Stick to your core values in whatever you do. Make sure they come across consistently, regardless of platform.
In 2009, you were tapped by producer Mark Burnett to join the cast of “Shark Tank,” which has since become one of the most successful business reality series of all time. How would you describe your experience on the show and what it means to be called “The People’s Shark”?
Overall, it has been an inspiration and a learning experience. I’m always inspired to see what smart, passionate and dedicated people can accomplish. It also keeps my ear to the streets so-to-speak when it comes to entrepreneurship. I just made T-shirts and baggy jeans; many of the folks I meet from “Shark Tank” are truly brilliant. We learn from and inspire each other.
I have also been able to grow as a businessman through the show by seeing new industries up close, especially the millennial space. We always have to be willing, ready and able to learn, and I am fortunate to do so with some of the most motivated and brightest minds in business.
Being able to learn from them and grow with them not only helps me better understand my value to them, but also allows me to further my scope in business and the various industries I might want to be part of.
We were thrilled to have your fellow Shark, Robert Herjavec, here in 2016 to speak at our 111th Annual Event. How would you describe your business approach compared to his and your fellow Sharks and why this mix of investors and negotiating styles makes the show such a big hit?.
We all have our own styles, but I try to stick to either a) businesses in which I know I can add value with my contacts, experience and knowledge or b) entrepreneurs who I would want to work with even if the current business fails. Robert is, first and foremost, a family guy. If he thinks his kids will think it’s cool, he’s open to it.
Beyond your TV and branding fame, you are also a highly successful author. Your books Display of Power and The Brand Within were national bestsellers, while The Power of Broke (2016) and Rise and Grind: Outperform, Outwork, and Outhustle Your Way to a More Successful and Rewarding Life (2018) are the only New York Times best-selling books from any of the Sharks. Why do you believe your books resonate with readers, and who do you turn to for business advice?
don’t know if there’s any one reason, but it may have something to do with me just being myself. These books also came along at a time where people are thirsty for information to apply to themselves and their own dreams. Being about to start a business (of any kind) feels feasible to most people, and a lot of people are more willing than ever to take their shot.
So I am able to share my experiences in my own voice, while also reminding people of my earlier days long before “Shark Tank,” books or FUBU. I try do everything with a sense of humility and authenticity because I know those two things are the embodiment of my readers. They are nervous and excited, which breeds humility and authenticity. I see it on the road when I go on book signings and whenever people stop me on the street to say, “hi.”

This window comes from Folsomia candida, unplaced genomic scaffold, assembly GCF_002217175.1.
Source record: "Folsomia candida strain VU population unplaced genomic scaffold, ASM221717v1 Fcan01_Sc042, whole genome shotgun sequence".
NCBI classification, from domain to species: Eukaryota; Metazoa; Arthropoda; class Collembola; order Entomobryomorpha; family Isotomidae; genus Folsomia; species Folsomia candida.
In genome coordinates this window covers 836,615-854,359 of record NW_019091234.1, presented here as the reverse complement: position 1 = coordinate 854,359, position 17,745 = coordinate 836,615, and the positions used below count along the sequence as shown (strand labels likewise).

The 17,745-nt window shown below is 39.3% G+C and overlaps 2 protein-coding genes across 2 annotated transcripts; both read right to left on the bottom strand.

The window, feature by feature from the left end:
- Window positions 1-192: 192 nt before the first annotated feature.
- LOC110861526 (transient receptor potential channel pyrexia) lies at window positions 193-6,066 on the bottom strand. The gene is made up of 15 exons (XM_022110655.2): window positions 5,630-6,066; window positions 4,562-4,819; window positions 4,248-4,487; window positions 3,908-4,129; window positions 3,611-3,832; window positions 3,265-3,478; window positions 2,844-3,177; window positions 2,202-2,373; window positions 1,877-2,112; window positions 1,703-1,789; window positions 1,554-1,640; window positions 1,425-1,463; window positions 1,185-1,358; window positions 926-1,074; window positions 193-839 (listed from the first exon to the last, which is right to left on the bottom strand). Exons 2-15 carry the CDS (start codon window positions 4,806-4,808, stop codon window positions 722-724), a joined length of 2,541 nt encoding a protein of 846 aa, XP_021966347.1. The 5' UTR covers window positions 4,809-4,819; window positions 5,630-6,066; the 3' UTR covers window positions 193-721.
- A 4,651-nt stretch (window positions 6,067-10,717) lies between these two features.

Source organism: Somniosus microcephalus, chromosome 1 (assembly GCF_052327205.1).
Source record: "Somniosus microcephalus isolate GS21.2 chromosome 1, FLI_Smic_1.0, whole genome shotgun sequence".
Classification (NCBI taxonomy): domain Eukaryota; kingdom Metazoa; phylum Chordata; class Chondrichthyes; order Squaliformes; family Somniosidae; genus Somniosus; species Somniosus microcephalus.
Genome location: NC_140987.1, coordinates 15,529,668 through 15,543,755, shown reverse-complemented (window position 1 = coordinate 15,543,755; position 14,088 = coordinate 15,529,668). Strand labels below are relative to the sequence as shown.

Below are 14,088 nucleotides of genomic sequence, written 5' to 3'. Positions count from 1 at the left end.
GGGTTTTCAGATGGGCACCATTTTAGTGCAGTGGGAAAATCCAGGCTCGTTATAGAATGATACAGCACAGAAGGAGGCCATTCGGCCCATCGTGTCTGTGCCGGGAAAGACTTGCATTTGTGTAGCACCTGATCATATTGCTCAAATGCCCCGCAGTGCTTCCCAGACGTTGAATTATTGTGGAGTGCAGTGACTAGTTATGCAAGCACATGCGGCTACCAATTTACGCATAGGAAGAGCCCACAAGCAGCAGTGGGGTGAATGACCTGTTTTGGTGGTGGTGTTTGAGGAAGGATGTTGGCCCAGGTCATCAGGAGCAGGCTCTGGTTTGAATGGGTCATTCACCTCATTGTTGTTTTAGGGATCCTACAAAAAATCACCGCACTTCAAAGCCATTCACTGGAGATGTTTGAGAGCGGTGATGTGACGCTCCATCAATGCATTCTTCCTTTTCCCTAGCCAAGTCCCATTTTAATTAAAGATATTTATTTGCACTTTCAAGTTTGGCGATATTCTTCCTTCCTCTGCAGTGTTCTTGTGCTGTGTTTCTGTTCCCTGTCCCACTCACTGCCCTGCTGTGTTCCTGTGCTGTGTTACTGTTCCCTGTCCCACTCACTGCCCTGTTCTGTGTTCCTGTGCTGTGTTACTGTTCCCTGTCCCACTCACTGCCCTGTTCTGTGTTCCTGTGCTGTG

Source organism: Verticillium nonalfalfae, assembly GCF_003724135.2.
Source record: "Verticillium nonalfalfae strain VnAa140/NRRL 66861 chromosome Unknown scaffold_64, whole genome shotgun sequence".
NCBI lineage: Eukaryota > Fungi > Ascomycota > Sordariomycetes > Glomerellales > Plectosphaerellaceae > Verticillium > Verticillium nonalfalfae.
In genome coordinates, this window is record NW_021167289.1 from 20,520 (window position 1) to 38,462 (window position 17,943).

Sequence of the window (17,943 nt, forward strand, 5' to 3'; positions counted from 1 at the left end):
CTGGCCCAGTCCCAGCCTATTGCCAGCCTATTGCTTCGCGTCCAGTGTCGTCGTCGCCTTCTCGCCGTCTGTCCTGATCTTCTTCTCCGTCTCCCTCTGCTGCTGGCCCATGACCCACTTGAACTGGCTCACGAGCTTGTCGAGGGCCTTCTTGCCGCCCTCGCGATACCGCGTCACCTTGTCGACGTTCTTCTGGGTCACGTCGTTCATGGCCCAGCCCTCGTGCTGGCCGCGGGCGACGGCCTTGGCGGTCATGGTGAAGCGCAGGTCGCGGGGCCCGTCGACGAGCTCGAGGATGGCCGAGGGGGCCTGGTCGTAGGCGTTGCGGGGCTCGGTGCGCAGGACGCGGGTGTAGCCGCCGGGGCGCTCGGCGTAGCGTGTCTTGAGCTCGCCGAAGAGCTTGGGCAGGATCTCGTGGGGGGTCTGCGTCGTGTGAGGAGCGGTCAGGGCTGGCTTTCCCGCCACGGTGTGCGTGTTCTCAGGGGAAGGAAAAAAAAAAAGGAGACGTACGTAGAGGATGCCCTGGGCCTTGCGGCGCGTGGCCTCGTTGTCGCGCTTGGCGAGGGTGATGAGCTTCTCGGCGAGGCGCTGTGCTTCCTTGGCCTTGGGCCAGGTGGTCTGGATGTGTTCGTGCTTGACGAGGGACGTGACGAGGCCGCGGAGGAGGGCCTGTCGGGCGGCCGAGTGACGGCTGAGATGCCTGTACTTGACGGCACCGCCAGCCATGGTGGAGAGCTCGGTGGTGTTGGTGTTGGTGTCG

But we have to get away from hero worship. Nobody wins and it is a prime dream killer. I’m no guru. I honestly brag about my mistakes in the hope that people can learn from what I learned the hard way. People can’t relate to perfect people.
In 2015, you were named a Presidential Ambassador for Global Entrepreneurship under the Obama administration, an initiative that included providing new entrepreneurs with the chance to draw capital, talent and education. What did you learn from this experience, and how can employers foster an entrepreneurial mindset in their present workplaces that can help drive their talent to innovate and create?
For me, the ambassadorship reinforced that entrepreneurial thinking can be applied to much more than building new companies; it works to keep existing companies relevant as well and can be applied to all sorts of societal problems.
To foster an entrepreneurial environment, you need to be willing to create a work environment that entrepreneurial minded folks are drawn to. I became an entrepreneur because I wanted to feel like I had more control over my life — more schedule flexibility, more freedom to take chances and even — gasp! — fail; more chances to work on stuff that was aligned with my values — meaning stuff I cared about, basically.
It has been reported that one of your proudest accomplishments is your fight against dyslexia and that you continue to work with the Yale Center for Dyslexia and sit on the advisory board of Understood. org. What is your recommendation to those who may face similar challenges (a struggle shared by fellow Sharks Barbara Corcoran and Kevin O’Leary) and how can they use such experiences to their advantage in their professional careers?
Be honest about who you are — including your perceived weaknesses. Don’t hide them. Revealing them may help people understand you, as well as how to work with you, better. Again, nobody relates to perfect people.
This year marks the 10th anniversary of “Shark Tank” and an incredible run for the Emmy Award-winning series. What is your expectation for this milestone year, and what’s next for you and your career?
My expectations for this milestone year are to meet more very inspiring entrepreneurs; you never know which guy who walks down that hall is going to change the world. What’s next for me? I am going to continue doing what I love — inspire people, and keep an open mind and take everything one step at a time.
Read more in the October 2018 Annual Report.